Going from union to non-union the legal process
CONSTRUCTION QUARTERLY UPDATES |
There are non-union construction companies which, nevertheless, once operated with a union represented workforce. This change, from a union to non-union operation, can occur in two different ways. In one method, the employees drive the change from union to non-union. In the other, the employer makes the decision.
Employee initiated change
A. The NLRA and NLRB
The federal law, the National Labor Relations Act (NLRA), governs private sector labor relations. The National Labor Relations Board (NLRB) administers and enforces this law. The creation and protection of employee rights to engage in activities for or against a labor union is a fundamental principle of the NLRA. Another is that employees decide, by majority rule, whether they want union representation. This means that union represented employees can end union representation if this is what the majority of them want.
B. Legal rules employee must follow
The employer, and its managers or supervisors, cannot initiate, encourage, assist or in any way support employee activity to decertify or get rid of their union representation. This means that the company cannot knowingly allow employees to use company time, equipment or property for decertification.
Employers can, however, answer employee questions about the process of getting rid of their union. If a union-represented employee does ask such a question, it is best that the employer give the employee a scripted explanation of the decertification process and employee rights. If the explanation is balanced and does not encourage decertification, it is lawful.
Union-represented employers must also continue to recognize and bargain in good faith with the union even when the employer is aware of ongoing decertification activity. This duty to recognize and bargain remains until the moment the legal relationship with the union ends.
C. Decertification election
Union represented employees have the right to request from the NLRB a secret ballot election to vote on whether to keep union representation. To do this, the employees need at least 30 percent of the bargaining unit to sign and date a document which states their preference for ending union representation. One or more of the employees has to take this document to the NLRB, and file a formal NLRB election petition. After the NLRB completes a quick check to verify that there are valid signatures from at least 30 percent of the employees, the NLRB will hold the secret ballot election, usually within 4 – 6 weeks from the date the employee filed the petition.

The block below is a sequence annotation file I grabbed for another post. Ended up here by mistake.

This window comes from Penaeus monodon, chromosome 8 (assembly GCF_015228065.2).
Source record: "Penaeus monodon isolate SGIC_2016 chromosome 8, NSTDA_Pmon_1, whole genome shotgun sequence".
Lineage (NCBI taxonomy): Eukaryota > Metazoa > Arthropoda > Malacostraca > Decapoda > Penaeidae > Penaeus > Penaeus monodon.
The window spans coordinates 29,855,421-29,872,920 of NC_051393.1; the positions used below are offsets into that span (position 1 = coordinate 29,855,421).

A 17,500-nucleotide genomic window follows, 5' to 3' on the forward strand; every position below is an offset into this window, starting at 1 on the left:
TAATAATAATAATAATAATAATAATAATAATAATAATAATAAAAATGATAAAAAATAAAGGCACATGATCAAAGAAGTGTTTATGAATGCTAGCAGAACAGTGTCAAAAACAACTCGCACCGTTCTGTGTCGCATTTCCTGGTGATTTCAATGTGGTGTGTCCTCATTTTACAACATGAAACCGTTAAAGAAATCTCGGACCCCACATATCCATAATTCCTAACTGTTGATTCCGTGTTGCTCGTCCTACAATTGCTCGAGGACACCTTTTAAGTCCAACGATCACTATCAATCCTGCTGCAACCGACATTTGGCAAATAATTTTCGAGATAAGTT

Employees and employers should understand, however, that the NLRB has restrictions on when a decertification petition can be filed. While employees can file whenever there is no union contract in effect, special rules apply when a contract is in effect. As a rule, employees cannot decertify during the first 3 years of a contract, except for a 30 day window in the last 3 months of the 3 year period. Even if employees desperately and overwhelmingly want to get rid of their union during the closed period, they are stuck.
D. Withdrawal of union recognition without an election
If employees circulate a decertification document during an open period, get signatures from a majority (50 percent + 1) of the represented employees, and then present this to the Company, the Company can notify the Union that it is withdrawing its recognition of the Union as bargaining representative. There would then be no need for an NLRB election.
Employer termination of union representation
Some construction employees can, at the appropriate time, unilaterally end their legal relationship with the union. This can only happen in the construction industry, and only with a specific type of contractual relationship with the union.
Construction employers which do not have a regular union represented workforce and staff their projects almost exclusively through union hiring halls usually have what is known in labor law as a prehire or 8(f) agreement with the union. These union contracts are unique because once they expire, the employer is free to withdraw recognition from the union. To do this lawfully, the employer must first timely comply with termination provisions of the expiring agreement and, if the employer is a member of a multi-employer bargaining group, timely withdraw from the group.
Changing from union to non-union almost always involves challenges and risks. These include withdrawal liability claims from union pension plans, and the potential for tactical union responses to the change such as picketing and salting. Employers considering the possibility of such a change should first engage in a thorough assessment of their legal, financial and operational circumstances.